About Me

My photo
I'm a Sociology Professor at the University of Toronto. I write about gun violence, health disparities, and Hip Hop culture. When I'm not doing research, I like pop-locking, swimming, and learning Brazilian Jiu Jitsu. This is my first blog. I hope you like it.

Thursday, September 22, 2011

Mark MacPhail: The Forgotten Victim

Troy Davis was executed last night around 11pm EST.  I don't know the ins and outs of the Davis trial, but feel that there is significant doubt surrounding his guilt.  Different accounts have shown that 7 out of 9 key state witnesses have since recanted statements that were used to convict Davis.  Some accounts have said that witnesses felt coerced by police to sign bogus statements.  Others have implicated one of the other key witnesses--"Redd" Coles--as the person who actually killed off-duty police officer Mark MacPhail.   

Troy Davis: Did the state have enough evidence to execute him?
According to a NY Times article, Troy Davis maintained his innocence until the very end.  Moments before he was killed via lethal injection, Davis looked directly at MacPhail's family and said, " I did not personally kill your son, father, brother.  All I can ask is that you look deeper into this case so you really can finally see the truth."  Davis also said to prison personnel, "May God have mercy on your souls; May God bless your souls."

I think capital punishment is an incredibly complicated matter.  There have been times in my life when I was adamantly opposed to the death penalty.  In addition to the larger moral arguments about whether or not governments should decide issues of life and death, I feel that the criminal justice system is far from full-proof, which makes capital punishment a particularly steep outcome for many who are sentenced to death. For example, organizations like the Innocence Project have used DNA and other methods to exonerate wrongfully convicted death row inmates in recent years.  

The Davis case has also got me thinking about other, related issues that are inspired by my fieldwork with families of murder victims in Philadelphia.  During the past couple years, I've learned about the lifelong challenges facing families of murder victims.  I can't do this topic any sense of justice here, but feel that it's important to remember that many families never feel a sense of closure and peace--particularly in cases that go cold after time.  Families who attend hearings, appeals, sentencing, and executions also don't feel entirely resolved; while these methods are intended to bring about a sense of closure, they are a poor substitute for the mother, father, brother, sister, cousin, aunt, uncle, of friend who is no longer with them.  And while some families are able to resume a semblance of their former lives, many live with deep emotional and psychological scars that leave them broken and changed forever.  Not surprisingly, these lingering issues have spillover effects into the working lives, personal relationships, and physical/mental health of victim's families.  

Mark MacPhail was brutally murdered while working a night security job
Mark MacPhail was a husband and father of two small children when he was murdered.  While many of the world's most visible newspapers are using the Davis execution to talk about larger issues of racial injustice and the moral implications of capital punishment, it seems that we have all forgotten about the MacPhail family.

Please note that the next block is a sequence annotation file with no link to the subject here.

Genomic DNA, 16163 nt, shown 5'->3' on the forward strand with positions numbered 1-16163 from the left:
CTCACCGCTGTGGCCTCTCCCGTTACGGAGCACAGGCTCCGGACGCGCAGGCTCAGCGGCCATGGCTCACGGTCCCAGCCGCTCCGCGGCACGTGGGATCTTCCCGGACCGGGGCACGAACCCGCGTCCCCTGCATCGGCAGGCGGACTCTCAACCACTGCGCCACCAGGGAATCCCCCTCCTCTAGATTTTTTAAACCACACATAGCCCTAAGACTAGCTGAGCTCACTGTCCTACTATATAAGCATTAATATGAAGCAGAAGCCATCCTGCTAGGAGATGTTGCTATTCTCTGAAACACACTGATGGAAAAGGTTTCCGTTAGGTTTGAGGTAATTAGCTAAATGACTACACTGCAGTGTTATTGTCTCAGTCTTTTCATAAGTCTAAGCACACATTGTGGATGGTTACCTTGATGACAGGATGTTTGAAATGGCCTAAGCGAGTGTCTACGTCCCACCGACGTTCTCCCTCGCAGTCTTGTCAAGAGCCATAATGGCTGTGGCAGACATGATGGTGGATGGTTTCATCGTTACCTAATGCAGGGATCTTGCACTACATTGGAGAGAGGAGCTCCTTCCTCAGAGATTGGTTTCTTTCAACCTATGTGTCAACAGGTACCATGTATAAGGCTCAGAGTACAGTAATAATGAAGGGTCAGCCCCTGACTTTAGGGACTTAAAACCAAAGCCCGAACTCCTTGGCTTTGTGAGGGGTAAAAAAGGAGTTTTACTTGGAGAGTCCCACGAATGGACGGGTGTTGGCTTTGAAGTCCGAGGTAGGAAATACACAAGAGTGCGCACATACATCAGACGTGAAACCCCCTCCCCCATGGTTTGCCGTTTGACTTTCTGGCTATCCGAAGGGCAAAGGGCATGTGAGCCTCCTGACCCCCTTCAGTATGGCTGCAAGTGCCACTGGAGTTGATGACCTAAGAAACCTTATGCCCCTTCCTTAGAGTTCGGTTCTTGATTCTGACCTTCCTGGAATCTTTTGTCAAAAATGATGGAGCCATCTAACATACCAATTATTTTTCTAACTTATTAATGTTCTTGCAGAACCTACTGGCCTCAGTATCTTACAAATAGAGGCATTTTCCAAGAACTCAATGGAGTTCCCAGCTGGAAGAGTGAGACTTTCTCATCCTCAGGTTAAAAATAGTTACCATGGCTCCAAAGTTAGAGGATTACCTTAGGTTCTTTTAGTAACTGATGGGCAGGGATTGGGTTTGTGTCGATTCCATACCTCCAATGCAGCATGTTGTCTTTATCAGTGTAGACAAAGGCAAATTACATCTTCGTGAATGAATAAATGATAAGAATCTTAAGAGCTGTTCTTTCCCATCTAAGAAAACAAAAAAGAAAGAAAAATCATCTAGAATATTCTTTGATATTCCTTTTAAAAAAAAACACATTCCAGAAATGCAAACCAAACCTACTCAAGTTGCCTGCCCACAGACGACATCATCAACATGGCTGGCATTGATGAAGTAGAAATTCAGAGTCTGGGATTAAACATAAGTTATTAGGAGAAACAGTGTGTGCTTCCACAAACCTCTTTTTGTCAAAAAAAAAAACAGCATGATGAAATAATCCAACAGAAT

Indeed, the NY Times article cited above has a few passing quotes about how MacPhail's family has felt in the week leading up to Davis' execution.  To find out more about MacPhail's family, one might have to look in alternative media sources like The Peach Pundit.  Apparently, the pain and suffering that MacPhail's family has endured isn't "newsworthy."

Although the experiences of victim's families may not produce the sound bites and stuff that produces popular headlines, their stories are an important--and often neglected--part of murder cases.  


  1. I don't think that anyone ignored the MacPhail's anguish. However, for a family that is facing death of a loved one without adequate evidence of an alleged crime is newsworthy. It was terrible that one family lost a member but before taking another family's loved one please have an air-tight case because you cannot bring back the accused if later proven he was NOT guilty. So that is why people pushed so hard due to lack of evidence and unreliable eyewitness statements. It's kind of like the phrase "measure twice and cut once" or something to that nature. I lost a loved one but could nor would not imagine roasting anyone without being at least 90% sure of their guilt. Oh that's right, thankfully I don't feel no man nor government has the right to decide when one's life should end.

  2. Jennifer_H: I appreciate your comment and offer my condolences for your loss. I am always amazed at the strength and courage that families show after losing someone.

    Death penalty cases are tough on all families. Maybe it was a product of my own news seeking, but I felt that news coming into Philadelphia and during some of my online searches focused heavily on the innocence or guilt of Troy Davis. I realize that there are many folks who believe that he was innocent, or who disagree whole-heartedly with capital punishment, but I couldn't help but feel sympathy for the MacPhail family who must have suffered a great deal during the years leading up to Davis' execution, and who are surely not totally "at peace" in the wake of it. Indeed, the death of someone else does not bring back a loved one, so it must not be a satisfying result for those who lost someone. And I agree, cases in which there is a great deal of uncertainty (over guilt/innocence) must weight even heavier on the hearts and minds of those who mourn a lost loved one.

    Anyways, I wanted to thank you for your thoughtful comments.